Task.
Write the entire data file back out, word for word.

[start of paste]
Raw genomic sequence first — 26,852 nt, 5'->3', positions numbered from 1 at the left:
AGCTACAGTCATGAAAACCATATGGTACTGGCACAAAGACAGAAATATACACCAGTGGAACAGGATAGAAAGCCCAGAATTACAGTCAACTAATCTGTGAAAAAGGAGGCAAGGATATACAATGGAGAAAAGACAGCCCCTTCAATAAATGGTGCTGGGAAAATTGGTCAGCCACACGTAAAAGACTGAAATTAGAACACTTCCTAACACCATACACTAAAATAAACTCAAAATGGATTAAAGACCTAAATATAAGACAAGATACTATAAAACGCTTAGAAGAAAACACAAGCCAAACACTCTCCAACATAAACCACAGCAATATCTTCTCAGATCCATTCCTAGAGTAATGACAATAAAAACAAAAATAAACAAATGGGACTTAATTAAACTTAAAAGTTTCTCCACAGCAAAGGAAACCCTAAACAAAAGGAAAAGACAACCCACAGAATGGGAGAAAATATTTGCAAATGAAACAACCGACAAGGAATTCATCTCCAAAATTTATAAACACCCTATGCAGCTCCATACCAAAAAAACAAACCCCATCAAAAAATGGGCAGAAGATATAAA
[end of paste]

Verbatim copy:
Raw genomic sequence first — 26,852 nt, 5'->3', positions numbered from 1 at the left:
AGCTACAGTCATGAAAACCATATGGTACTGGCACAAAGACAGAAATATACACCAGTGGAACAGGATAGAAAGCCCAGAATTACAGTCAACTAATCTGTGAAAAAGGAGGCAAGGATATACAATGGAGAAAAGACAGCCCCTTCAATAAATGGTGCTGGGAAAATTGGTCAGCCACACGTAAAAGACTGAAATTAGAACACTTCCTAACACCATACACTAAAATAAACTCAAAATGGATTAAAGACCTAAATATAAGACAAGATACTATAAAACGCTTAGAAGAAAACACAAGCCAAACACTCTCCAACATAAACCACAGCAATATCTTCTCAGATCCATTCCTAGAGTAATGACAATAAAAACAAAAATAAACAAATGGGACTTAATTAAACTTAAAAGTTTCTCCACAGCAAAGGAAACCCTAAACAAAAGGAAAAGACAACCCACAGAATGGGAGAAAATATTTGCAAATGAAACAACCGACAAGGAATTCATCTCCAAAATTTATAAACACCCTATGCAGCTCCATACCAAAAAAACAAACCCCATCAAAAAATGGGCAGAAGATATAAA